EDITORIAL: Let the games begin

Editorials Opinions

On Sunday, Aug. 2, Prime Minister Stephen Harper visited the Governor General’s office to officially dissolve Parliament and begin the 42nd federal election campaign. With the election set for Oct. 19, that makes for 78 days of campaigning — the longest in our country’s history since 1872.

Credit to Remy Steinegger via Flickr
Stephen Harper called an early election Aug. 2, a move some are saying unfairly benefits the Conservative Party. Photo credit Remy Steinegger via Flickr

That’s a very long time — especially since it feels like we’ve been in the middle of a campaign for months anyway. (Thanks for that, relentless Conservative attack ads.) And it’s certainly hard to see Harper’s move as anything other than a final power play to drop on his opponents.

Indeed, the call was met with derision from the former head of Elections Canada, Jean-Pierre Kingsley, who said that an early election call “completely distort[s] everything we’ve ever fought for, everything we’ve established as rules.” Business as usual for Harper, it would seem.

The primary concern comes down to spending, and how the lengthened campaign affects limits for each party. With the election nearly doubled in length, spending limits have subsequently increased from $25 million to almost $50 million. And the only party with that kind of dough in their coffers is the Conservatives.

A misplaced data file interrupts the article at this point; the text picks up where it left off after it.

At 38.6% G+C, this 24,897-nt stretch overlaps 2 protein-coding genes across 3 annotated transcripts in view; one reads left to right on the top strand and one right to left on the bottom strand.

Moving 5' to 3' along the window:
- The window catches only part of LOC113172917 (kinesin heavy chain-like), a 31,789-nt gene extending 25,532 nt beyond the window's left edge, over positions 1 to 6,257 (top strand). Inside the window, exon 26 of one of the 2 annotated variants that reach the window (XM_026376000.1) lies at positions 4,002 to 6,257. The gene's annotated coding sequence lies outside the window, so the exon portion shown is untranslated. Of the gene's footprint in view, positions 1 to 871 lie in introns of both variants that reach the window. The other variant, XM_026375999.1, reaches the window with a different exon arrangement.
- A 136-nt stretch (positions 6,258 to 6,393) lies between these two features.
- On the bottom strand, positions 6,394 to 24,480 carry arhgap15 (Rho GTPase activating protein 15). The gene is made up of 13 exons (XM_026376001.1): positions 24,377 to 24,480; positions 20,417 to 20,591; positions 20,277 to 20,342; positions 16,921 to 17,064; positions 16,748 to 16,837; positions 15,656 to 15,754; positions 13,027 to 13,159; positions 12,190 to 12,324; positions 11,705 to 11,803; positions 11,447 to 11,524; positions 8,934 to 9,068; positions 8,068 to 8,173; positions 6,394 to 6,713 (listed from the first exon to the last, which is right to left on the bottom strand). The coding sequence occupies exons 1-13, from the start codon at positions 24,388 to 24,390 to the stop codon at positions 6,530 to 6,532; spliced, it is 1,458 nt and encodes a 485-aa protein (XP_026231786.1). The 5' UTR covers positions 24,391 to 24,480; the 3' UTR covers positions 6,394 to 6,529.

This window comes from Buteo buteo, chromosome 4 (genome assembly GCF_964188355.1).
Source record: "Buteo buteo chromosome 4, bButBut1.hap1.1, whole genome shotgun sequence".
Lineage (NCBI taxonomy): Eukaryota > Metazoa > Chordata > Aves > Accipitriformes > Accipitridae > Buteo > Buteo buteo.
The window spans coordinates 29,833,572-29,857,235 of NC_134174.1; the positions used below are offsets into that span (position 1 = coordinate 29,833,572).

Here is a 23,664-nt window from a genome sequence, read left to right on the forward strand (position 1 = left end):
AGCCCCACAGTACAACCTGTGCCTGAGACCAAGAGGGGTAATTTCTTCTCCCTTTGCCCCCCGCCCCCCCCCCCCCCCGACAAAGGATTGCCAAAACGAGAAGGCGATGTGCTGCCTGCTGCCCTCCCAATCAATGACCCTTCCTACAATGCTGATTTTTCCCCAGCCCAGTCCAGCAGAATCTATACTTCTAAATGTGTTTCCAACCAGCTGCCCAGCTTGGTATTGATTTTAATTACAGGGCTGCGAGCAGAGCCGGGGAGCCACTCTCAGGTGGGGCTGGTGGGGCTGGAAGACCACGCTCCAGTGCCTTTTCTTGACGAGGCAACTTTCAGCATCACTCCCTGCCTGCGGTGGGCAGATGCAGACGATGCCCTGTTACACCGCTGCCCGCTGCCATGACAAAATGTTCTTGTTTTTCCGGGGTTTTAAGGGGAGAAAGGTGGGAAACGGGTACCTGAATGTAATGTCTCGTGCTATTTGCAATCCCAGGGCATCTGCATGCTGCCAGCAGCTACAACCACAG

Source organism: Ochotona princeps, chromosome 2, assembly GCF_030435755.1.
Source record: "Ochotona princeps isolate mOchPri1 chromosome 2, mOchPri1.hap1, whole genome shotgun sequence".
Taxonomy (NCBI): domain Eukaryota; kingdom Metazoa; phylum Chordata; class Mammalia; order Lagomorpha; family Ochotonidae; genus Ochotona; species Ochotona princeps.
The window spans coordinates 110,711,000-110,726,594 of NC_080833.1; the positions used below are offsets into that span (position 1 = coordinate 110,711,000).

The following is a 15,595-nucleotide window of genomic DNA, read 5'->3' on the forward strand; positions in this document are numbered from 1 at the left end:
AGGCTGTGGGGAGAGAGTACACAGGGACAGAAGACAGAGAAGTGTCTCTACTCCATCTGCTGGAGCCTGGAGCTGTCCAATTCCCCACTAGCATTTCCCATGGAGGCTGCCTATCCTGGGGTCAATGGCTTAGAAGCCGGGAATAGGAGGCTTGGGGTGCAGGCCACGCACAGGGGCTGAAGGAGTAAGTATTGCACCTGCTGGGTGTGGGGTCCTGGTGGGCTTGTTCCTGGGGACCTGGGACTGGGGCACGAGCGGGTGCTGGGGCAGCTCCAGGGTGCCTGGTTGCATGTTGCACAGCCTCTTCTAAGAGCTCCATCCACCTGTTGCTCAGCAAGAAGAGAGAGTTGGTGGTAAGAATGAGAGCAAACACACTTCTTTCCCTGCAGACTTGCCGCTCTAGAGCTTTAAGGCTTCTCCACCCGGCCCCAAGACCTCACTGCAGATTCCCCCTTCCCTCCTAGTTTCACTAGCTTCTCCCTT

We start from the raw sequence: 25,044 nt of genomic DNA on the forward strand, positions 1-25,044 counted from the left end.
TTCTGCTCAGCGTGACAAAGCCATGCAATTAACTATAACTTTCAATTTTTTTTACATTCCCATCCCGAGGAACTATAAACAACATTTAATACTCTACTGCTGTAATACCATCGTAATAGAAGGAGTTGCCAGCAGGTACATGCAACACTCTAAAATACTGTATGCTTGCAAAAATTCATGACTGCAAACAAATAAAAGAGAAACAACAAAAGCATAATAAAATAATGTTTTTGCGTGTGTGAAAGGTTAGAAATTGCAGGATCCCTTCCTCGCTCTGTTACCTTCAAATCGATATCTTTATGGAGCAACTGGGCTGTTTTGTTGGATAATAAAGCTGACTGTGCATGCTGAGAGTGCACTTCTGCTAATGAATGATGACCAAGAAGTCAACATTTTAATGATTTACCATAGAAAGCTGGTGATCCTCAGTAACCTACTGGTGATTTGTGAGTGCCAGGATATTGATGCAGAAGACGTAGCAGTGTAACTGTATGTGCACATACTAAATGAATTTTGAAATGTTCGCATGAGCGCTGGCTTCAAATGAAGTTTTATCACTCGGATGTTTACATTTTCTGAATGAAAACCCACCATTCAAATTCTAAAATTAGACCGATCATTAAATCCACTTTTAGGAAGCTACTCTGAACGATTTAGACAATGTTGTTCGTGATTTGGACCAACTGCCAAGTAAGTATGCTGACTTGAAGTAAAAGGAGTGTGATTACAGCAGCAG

At a press conference after visiting the Governor General’s office, Harper stated that calling the election early was merely a response to the other parties unofficially beginning their campaigns, which, to be fair, isn’t entirely without merit. Like I said, it feels like we’ve been in the middle of a campaign for quite some time, so why not call a spade a spade? This “campaign” has been “running” ever since Harper took office in 2011, and Thomas Mulcair and Justin Trudeau took the reins of their parties in 2012 and 2013, respectively.

Ultimately, this is just another in a long line of petty moves by the Harper government to try and keep itself ahead of the curve, all while citing some adherence to “Canadian values” or “benefiting the taxpayer” or whatever-the-hell-you-want-to-call-it. It’s a tried-and-true method, and if the recent polls are anything to go by, it still works. It still works!

. . . Why does it still work?!

Canada’s voters are in a unique situation this election to make their oppositions clear to a government that has repeatedly taken its place in power for granted while it simultaneously undermined our rights and freedoms at every turn. But if Harper’s pulls off a final scheme to bore voters into submission with a longer campaign — one that only his party can fund — it’ll all be for naught.

Harper may have started the game, but that doesn’t mean we have to play by his rules. Stay vigilant. Watch the leader debates. Donate to the party that speaks for you. And make sure that Harper’s longest campaign is also his last.